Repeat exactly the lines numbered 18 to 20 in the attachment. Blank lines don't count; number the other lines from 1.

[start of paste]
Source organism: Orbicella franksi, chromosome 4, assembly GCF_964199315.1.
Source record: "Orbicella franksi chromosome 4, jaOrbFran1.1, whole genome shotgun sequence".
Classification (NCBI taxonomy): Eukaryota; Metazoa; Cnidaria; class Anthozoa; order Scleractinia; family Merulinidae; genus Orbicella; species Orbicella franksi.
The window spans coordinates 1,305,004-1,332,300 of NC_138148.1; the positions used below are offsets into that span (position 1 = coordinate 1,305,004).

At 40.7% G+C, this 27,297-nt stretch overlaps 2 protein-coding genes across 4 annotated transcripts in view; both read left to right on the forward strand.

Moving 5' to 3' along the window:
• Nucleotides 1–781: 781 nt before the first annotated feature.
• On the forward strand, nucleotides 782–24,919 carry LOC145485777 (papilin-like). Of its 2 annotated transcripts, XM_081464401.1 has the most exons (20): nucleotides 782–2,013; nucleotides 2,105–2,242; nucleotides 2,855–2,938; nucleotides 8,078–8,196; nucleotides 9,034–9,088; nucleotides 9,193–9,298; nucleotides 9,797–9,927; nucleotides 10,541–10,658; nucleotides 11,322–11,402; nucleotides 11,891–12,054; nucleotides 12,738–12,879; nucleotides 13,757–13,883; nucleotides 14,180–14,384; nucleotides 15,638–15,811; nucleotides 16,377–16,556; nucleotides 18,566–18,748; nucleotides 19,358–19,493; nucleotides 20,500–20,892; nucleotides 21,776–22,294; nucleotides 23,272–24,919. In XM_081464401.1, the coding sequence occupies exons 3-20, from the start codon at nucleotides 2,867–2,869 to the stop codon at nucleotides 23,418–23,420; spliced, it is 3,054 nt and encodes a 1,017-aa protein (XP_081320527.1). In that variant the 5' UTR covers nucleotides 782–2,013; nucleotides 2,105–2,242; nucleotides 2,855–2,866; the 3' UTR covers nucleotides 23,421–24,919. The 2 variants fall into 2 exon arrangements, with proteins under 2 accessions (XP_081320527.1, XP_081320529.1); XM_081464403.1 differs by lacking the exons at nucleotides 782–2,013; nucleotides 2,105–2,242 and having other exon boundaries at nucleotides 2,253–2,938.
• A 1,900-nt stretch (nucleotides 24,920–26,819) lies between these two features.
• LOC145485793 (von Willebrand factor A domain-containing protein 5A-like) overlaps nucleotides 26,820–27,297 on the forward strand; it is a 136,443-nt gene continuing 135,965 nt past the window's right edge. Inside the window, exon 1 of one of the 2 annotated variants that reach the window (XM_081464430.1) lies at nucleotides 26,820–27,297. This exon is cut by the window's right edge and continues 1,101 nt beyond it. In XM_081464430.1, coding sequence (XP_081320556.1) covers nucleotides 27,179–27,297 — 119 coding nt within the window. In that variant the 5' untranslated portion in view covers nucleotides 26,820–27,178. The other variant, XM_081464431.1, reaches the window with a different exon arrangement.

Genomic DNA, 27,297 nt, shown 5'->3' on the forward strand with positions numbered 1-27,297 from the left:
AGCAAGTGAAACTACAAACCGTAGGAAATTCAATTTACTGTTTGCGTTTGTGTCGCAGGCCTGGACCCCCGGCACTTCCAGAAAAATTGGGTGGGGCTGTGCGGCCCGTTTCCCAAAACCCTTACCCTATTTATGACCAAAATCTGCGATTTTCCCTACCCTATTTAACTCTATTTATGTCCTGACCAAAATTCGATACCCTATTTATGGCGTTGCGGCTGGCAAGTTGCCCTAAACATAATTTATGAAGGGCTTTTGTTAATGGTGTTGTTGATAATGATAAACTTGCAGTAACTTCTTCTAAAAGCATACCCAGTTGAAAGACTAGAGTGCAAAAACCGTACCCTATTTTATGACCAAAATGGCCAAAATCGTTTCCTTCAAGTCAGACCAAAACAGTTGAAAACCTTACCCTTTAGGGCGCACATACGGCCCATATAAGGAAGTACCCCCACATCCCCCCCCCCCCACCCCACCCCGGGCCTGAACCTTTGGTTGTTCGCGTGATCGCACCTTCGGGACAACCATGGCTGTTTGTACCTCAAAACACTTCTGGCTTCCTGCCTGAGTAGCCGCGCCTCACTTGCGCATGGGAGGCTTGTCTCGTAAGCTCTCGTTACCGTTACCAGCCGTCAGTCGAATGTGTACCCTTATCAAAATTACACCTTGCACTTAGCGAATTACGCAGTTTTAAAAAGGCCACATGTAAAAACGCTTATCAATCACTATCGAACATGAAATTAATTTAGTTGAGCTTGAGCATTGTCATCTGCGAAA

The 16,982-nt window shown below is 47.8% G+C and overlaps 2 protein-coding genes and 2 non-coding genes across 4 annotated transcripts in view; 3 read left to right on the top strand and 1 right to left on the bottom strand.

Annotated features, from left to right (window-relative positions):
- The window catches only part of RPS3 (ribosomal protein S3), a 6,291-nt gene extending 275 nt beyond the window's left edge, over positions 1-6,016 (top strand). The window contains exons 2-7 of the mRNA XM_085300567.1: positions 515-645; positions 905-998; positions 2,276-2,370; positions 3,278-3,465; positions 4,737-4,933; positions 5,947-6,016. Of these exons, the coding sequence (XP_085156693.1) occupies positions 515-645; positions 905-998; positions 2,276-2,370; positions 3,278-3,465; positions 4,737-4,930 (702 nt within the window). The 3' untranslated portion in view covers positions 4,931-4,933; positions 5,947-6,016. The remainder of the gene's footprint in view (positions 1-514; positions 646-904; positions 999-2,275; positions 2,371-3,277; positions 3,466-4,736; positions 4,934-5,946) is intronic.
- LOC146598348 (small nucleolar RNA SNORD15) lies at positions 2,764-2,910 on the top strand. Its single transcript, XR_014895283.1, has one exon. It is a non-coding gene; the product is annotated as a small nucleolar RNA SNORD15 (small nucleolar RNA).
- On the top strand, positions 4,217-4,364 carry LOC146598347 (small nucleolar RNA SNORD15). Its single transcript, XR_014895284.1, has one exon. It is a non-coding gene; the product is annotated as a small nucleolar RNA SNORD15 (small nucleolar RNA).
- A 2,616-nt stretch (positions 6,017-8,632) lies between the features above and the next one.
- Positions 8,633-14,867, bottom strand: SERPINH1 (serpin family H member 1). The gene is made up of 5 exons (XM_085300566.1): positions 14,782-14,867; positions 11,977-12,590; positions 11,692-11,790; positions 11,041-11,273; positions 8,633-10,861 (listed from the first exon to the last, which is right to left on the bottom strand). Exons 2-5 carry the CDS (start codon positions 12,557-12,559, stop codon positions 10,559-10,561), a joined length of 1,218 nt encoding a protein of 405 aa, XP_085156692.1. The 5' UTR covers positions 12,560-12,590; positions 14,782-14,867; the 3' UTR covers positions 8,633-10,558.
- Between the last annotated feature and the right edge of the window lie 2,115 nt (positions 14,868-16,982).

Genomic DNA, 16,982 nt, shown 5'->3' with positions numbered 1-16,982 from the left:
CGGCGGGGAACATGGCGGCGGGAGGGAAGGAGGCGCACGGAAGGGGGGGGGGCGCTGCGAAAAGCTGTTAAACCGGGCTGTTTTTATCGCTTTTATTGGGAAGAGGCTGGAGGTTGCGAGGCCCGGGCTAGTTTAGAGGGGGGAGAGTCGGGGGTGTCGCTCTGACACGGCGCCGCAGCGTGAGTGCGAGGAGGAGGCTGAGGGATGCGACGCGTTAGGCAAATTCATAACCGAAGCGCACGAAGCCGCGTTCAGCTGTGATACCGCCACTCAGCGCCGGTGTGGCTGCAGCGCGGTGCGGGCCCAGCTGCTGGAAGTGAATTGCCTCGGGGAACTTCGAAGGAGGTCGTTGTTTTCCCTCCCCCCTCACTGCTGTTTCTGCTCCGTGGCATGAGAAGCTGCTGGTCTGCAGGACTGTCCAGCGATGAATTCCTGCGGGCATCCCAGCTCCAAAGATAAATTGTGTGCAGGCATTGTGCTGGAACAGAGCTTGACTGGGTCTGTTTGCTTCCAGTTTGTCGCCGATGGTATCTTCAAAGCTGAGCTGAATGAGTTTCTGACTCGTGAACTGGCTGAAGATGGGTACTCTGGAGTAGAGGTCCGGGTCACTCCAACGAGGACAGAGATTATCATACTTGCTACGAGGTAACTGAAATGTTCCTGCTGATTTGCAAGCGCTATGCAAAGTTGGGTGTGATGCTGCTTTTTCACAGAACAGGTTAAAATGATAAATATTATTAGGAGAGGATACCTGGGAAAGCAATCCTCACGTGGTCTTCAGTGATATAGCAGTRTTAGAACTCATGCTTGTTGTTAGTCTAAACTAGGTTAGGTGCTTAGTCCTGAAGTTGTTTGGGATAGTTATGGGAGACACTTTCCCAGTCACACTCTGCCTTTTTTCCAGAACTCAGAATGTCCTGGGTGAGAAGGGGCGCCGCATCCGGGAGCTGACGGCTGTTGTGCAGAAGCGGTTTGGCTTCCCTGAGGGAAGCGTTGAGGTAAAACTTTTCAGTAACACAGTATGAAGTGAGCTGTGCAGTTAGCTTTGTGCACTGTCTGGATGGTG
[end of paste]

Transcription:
- A 2,616-nt stretch (positions 6,017-8,632) lies between the features above and the next one.
- Positions 8,633-14,867, bottom strand: SERPINH1 (serpin family H member 1). The gene is made up of 5 exons (XM_085300566.1): positions 14,782-14,867; positions 11,977-12,590; positions 11,692-11,790; positions 11,041-11,273; positions 8,633-10,861 (listed from the first exon to the last, which is right to left on the bottom strand). Exons 2-5 carry the CDS (start codon positions 12,557-12,559, stop codon positions 10,559-10,561), a joined length of 1,218 nt encoding a protein of 405 aa, XP_085156692.1. The 5' UTR covers positions 12,560-12,590; positions 14,782-14,867; the 3' UTR covers positions 8,633-10,558.
- Between the last annotated feature and the right edge of the window lie 2,115 nt (positions 14,868-16,982).